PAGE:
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Halrloprillalar

You can call me Hal.

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So, Troy.
hal
prillalar

I decided that I would watch this, as best I could, without my classicist glasses on. And since I mainly did language and literature, I'm really not that up on stuff like what kind of armour they should have been wearing. So, my comments are generally just about the movie as it stands, not so much as an interpretation of the source material.

That fleet of ships was the most beautiful thing on the black earth.

Lovely battle scenes, I must say. Fantastic hand-to-hand mass confusion, the Great Balls of Fire were such a great visual, and it was rather nice to see Achilles slice and dice with such ruthless efficiency. But the awesomest fight by far was Hektor vs Ajax. God, that hammer! And the way Ajax kept beating on Hektor, no matter how much he was hurt. Wow. I wish I just had a file of that one fight.

Peter O'Toole was luminous. Seriously, just glowing in every scene. I am so, so glad he had that scene with Achilles. But I wish we could have seen more of their grief. Still and all, well done.

All in all, though, I felt unsatisfied. I spent the time on the bus back trying to work out why. I think that the story, as portrayed, just doesn't fit with any of the usual story paradigms we're used to seeing.

I couldn't work out what the themes were meant to be.

  • War is futile?
  • Women cause trouble?
  • Live fast, die young, leave a good-looking corpse?
  • Younger brothers cause trouble?
  • Sean Bean is the sexiest man alive?

Achilles is the main character, but it's hard to work up any empathy for him because he's a big jerk. But the movie tries to stir us anyhow. It's like he's an anti-hero but the movie thinks he's a hero. He didn't do anything particularly good or praiseworthy. And it's not his tragedy either: he knows his choice from the beginning, he decides for death and glory, and he gets it. La.

I couldn't work up any empathy for Paris and Helen either. There was nothing there that convinced me that it was any more than a pretty young girl married to a nasty old man meeting a pretty young boy, so every time one of them angsted about causing all that trouble, I wanted them to suffer even more.

Hektor, of course, is the real hero of the bunch. Maybe it should have been his story instead. *sigh* I've always loved him best, I must confess.

Paris didn't even get to redeem himself. Sure he offs Achilles, but from a distance (just like Apollo the Far Shooter) and, really, all I could think was: how nice that Orlando gets to do some more shooting. He didn't really risk himself at all. But I did love his fight with Menelaus. I wondered how he was going to get out of that one, since Aphrodite wasn't there to do it. Clutching Hektor's feet, his face all bloody. Yay! Orlando Bloom was born to play Paris, take that how you will. Too bad he was prettier than Helen.

Achilles & Briseis? That wasn't love, that was Stockholm Syndrome.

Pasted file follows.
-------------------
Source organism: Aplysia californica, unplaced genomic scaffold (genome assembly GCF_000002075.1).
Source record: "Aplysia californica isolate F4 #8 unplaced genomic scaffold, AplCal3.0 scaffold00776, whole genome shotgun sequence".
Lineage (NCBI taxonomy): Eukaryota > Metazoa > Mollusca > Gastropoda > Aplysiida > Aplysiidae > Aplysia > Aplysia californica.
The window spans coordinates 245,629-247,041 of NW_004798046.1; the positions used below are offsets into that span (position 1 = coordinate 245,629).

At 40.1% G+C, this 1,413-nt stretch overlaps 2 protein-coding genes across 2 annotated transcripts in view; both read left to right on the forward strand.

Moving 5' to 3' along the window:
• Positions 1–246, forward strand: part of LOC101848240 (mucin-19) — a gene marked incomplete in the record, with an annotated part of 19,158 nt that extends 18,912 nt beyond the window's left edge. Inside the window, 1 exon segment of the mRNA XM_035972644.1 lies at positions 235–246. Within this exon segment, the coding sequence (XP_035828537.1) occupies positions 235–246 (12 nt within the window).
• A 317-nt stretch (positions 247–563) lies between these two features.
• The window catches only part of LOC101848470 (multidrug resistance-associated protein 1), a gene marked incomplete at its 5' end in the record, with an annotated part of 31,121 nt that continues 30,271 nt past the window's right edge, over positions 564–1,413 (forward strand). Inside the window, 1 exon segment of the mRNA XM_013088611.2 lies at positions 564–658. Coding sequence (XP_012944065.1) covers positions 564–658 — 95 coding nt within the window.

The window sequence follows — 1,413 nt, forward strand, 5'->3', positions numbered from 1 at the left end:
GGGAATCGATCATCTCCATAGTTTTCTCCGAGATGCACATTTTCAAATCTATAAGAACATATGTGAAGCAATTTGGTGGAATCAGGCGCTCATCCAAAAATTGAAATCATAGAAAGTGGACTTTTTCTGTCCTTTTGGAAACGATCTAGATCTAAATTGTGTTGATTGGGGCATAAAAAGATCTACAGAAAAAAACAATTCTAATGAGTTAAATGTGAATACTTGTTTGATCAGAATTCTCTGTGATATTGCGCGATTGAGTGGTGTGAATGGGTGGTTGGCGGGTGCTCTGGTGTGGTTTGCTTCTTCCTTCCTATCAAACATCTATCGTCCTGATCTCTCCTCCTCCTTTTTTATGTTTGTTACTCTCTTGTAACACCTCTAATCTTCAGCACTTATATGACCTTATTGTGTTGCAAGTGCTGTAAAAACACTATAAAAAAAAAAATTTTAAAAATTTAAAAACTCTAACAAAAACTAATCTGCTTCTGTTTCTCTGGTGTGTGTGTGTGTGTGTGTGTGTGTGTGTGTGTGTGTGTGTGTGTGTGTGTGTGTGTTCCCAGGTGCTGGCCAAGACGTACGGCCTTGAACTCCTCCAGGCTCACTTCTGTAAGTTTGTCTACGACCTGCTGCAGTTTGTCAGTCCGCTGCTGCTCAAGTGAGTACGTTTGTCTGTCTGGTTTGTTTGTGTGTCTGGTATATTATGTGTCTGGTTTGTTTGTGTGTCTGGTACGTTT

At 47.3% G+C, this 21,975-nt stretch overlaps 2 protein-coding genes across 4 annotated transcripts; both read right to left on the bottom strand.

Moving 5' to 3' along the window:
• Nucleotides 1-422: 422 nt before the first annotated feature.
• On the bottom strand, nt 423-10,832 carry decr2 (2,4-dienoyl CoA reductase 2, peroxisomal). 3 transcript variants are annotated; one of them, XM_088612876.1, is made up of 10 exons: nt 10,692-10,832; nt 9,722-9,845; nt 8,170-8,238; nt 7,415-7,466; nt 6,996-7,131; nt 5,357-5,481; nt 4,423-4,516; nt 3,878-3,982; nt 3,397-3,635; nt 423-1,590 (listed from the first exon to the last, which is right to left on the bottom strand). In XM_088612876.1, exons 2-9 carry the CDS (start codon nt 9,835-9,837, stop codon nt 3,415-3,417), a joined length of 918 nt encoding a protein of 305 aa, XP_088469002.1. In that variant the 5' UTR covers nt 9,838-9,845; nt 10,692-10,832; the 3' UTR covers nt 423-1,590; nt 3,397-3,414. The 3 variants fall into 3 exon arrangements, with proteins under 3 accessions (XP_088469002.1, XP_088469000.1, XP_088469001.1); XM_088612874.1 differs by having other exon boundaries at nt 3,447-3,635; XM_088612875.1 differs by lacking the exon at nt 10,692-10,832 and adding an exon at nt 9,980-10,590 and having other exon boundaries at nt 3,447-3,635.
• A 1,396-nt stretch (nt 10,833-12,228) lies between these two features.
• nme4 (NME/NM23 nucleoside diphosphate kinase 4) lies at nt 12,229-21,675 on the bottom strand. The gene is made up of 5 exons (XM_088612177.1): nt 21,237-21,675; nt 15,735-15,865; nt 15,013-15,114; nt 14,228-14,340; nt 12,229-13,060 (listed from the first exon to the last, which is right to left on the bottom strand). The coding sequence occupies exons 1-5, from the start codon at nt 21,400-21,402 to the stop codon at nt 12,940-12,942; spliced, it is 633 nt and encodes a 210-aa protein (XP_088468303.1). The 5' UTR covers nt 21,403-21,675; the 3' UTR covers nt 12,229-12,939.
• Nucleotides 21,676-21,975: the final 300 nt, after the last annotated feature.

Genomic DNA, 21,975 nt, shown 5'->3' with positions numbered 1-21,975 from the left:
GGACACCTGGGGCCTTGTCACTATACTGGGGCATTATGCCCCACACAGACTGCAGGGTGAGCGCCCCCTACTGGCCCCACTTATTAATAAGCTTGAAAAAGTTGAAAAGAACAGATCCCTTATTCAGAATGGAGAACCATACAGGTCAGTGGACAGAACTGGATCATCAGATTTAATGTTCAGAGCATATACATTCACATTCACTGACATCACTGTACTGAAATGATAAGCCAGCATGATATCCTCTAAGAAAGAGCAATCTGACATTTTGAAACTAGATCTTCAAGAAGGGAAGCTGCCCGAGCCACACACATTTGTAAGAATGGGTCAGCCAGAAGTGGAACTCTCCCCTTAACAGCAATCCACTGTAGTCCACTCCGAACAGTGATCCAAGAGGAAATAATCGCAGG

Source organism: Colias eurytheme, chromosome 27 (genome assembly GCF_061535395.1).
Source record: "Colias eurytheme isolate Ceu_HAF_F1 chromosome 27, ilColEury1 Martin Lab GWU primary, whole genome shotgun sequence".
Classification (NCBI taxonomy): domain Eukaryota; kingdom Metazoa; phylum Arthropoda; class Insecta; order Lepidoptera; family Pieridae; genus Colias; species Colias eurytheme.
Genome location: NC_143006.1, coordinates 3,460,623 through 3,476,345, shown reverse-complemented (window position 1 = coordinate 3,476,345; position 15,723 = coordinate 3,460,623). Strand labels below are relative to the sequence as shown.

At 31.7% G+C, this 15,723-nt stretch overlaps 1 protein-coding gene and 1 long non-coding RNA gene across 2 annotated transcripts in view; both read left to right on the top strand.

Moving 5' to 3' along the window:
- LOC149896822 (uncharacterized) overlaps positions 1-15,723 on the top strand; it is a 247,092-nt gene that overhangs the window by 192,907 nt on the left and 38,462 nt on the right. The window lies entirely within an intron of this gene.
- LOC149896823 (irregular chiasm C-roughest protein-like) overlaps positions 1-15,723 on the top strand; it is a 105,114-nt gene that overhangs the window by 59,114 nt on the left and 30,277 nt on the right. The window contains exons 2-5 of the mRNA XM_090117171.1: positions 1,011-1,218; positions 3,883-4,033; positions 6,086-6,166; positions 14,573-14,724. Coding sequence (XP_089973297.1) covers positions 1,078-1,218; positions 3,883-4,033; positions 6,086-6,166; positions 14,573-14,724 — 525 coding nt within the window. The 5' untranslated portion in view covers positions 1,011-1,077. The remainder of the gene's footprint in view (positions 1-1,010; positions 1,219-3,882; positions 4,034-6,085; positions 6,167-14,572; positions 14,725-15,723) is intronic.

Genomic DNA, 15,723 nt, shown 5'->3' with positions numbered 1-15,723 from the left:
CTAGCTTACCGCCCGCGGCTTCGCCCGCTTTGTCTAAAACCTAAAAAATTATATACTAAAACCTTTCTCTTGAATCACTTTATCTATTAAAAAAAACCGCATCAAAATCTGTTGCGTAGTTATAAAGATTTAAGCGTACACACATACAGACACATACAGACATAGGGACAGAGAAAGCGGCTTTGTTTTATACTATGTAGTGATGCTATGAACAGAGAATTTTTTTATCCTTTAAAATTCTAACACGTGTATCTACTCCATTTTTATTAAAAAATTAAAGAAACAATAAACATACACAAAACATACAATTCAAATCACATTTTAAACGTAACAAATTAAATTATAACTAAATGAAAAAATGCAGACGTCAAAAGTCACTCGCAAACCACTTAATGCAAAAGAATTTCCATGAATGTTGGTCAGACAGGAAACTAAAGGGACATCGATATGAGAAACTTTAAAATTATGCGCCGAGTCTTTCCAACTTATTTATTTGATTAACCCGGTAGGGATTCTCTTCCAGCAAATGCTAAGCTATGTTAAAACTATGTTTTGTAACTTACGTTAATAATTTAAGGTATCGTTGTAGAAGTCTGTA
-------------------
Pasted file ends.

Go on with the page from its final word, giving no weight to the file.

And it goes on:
I really enjoyed Sean Bean's Odysseus. Nicely done, just the right amount of wry humour. Bring on the Odyssey, I'm ready for it.

Speaking of which, I had a giggle fit when Paris handed over the sword of Troy to Aeneas, standing there with decrepit Anchises on his shoulders. Never forget the glory that was Rome! And to set up sequels good and early!

I must say, it seemed rather hard on the gods to write them out and then have people complain about them not helping.

Red-headed Menelaus was a nice touch. :)

Damn, did they really have to make Achilles and Patroklos so un-homoerotic? Bah. Like a tongue kiss or two would have hurt.

And I think that's it. Oh, one more thing: there was this one theme in the score that was almost the Stargate theme. Most distracting.


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I *meant* to see Troy this weekend (in between grading final papers), but somehow I ended up buying Peter Pan on DVD and somehow it turned into a Hook festival.

Mmmmm.

(btw...if you haven't seen the DVD, Isaacs is all *over* the extras. Slurp.)

Oh, I've had the DVD *forever*. Or at least two weeks. *g* This movie, unlike most, kept me just as fascinated watching at home as in the theatre. The sexual tension is relentless! Just ... god.

Achilles: This is my cousin Patroklos.
Me: "cousin"! *snort*

Loved the costumes. HATED the omission of the gods, seeing as how the whole thing was basically the gods playing D&D with human leads.

The great thing about nobody reading the classics anymore is that I'm pretty sure most of the audience was in complete suspense over who would win.




Hell, we just put on a production of Trojan Women and *I* was left in suspense about who would win watching this bloody movie.

Agree about the confusion of themes, by the way...it was very odd, I felt. There was all that going on about immortality, your name and this war lasting for millenia blah blah blah--but what was the point? I couldn't even tell what the take on war really *was* and I couldn't figure out who I was supposed to sympathise with.

The only value I got out of this movie was pretty men, Peter O'Toole, and lots of amusement that I know the moviemakers weren't looking for.

They were cousins like Merry and Pippin are cousins. *g*

I missed the gods too, but I just couldn't think how they could have been inserted and have had it work any better. I don't think modern audience would deal very well with the idea that you just can't change your fate because the gods will overrule you every time.